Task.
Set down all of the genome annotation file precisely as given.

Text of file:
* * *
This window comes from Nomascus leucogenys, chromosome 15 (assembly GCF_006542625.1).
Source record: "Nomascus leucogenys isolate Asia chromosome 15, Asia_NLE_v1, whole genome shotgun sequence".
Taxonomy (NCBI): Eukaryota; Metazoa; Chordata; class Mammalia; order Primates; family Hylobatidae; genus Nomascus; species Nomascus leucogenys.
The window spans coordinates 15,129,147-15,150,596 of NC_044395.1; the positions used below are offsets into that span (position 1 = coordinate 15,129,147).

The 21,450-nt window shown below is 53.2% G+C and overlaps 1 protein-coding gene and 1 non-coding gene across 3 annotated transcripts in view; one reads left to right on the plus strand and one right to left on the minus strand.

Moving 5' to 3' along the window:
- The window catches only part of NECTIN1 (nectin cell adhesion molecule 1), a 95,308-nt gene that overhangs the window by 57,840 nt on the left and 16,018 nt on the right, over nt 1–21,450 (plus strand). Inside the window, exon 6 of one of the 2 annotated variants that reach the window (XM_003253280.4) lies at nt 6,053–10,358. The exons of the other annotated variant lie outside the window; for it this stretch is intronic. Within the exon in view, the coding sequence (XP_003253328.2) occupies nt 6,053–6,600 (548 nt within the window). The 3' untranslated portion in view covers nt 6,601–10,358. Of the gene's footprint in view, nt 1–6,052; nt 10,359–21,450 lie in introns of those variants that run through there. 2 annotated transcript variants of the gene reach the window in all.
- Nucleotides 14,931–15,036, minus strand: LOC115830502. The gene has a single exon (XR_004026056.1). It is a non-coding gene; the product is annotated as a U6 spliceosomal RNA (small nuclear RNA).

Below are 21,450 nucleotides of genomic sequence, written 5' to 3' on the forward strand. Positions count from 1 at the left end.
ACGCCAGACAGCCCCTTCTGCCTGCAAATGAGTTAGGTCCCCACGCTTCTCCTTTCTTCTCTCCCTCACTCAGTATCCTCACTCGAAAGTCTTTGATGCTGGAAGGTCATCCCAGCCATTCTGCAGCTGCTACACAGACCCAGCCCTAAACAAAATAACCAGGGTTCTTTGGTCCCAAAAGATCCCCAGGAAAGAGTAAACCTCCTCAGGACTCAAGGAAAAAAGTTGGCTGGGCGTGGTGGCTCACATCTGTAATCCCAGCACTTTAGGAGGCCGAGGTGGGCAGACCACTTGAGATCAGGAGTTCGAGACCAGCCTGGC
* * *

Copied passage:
This window comes from Nomascus leucogenys, chromosome 15 (assembly GCF_006542625.1).
Source record: "Nomascus leucogenys isolate Asia chromosome 15, Asia_NLE_v1, whole genome shotgun sequence".
Taxonomy (NCBI): Eukaryota; Metazoa; Chordata; class Mammalia; order Primates; family Hylobatidae; genus Nomascus; species Nomascus leucogenys.
The window spans coordinates 15,129,147-15,150,596 of NC_044395.1; the positions used below are offsets into that span (position 1 = coordinate 15,129,147).

The 21,450-nt window shown below is 53.2% G+C and overlaps 1 protein-coding gene and 1 non-coding gene across 3 annotated transcripts in view; one reads left to right on the plus strand and one right to left on the minus strand.

Moving 5' to 3' along the window:
- The window catches only part of NECTIN1 (nectin cell adhesion molecule 1), a 95,308-nt gene that overhangs the window by 57,840 nt on the left and 16,018 nt on the right, over nt 1–21,450 (plus strand). Inside the window, exon 6 of one of the 2 annotated variants that reach the window (XM_003253280.4) lies at nt 6,053–10,358. The exons of the other annotated variant lie outside the window; for it this stretch is intronic. Within the exon in view, the coding sequence (XP_003253328.2) occupies nt 6,053–6,600 (548 nt within the window). The 3' untranslated portion in view covers nt 6,601–10,358. Of the gene's footprint in view, nt 1–6,052; nt 10,359–21,450 lie in introns of those variants that run through there. 2 annotated transcript variants of the gene reach the window in all.
- Nucleotides 14,931–15,036, minus strand: LOC115830502. The gene has a single exon (XR_004026056.1). It is a non-coding gene; the product is annotated as a U6 spliceosomal RNA (small nuclear RNA).

Below are 21,450 nucleotides of genomic sequence, written 5' to 3' on the forward strand. Positions count from 1 at the left end.
ACGCCAGACAGCCCCTTCTGCCTGCAAATGAGTTAGGTCCCCACGCTTCTCCTTTCTTCTCTCCCTCACTCAGTATCCTCACTCGAAAGTCTTTGATGCTGGAAGGTCATCCCAGCCATTCTGCAGCTGCTACACAGACCCAGCCCTAAACAAAATAACCAGGGTTCTTTGGTCCCAAAAGATCCCCAGGAAAGAGTAAACCTCCTCAGGACTCAAGGAAAAAAGTTGGCTGGGCGTGGTGGCTCACATCTGTAATCCCAGCACTTTAGGAGGCCGAGGTGGGCAGACCACTTGAGATCAGGAGTTCGAGACCAGCCTGGC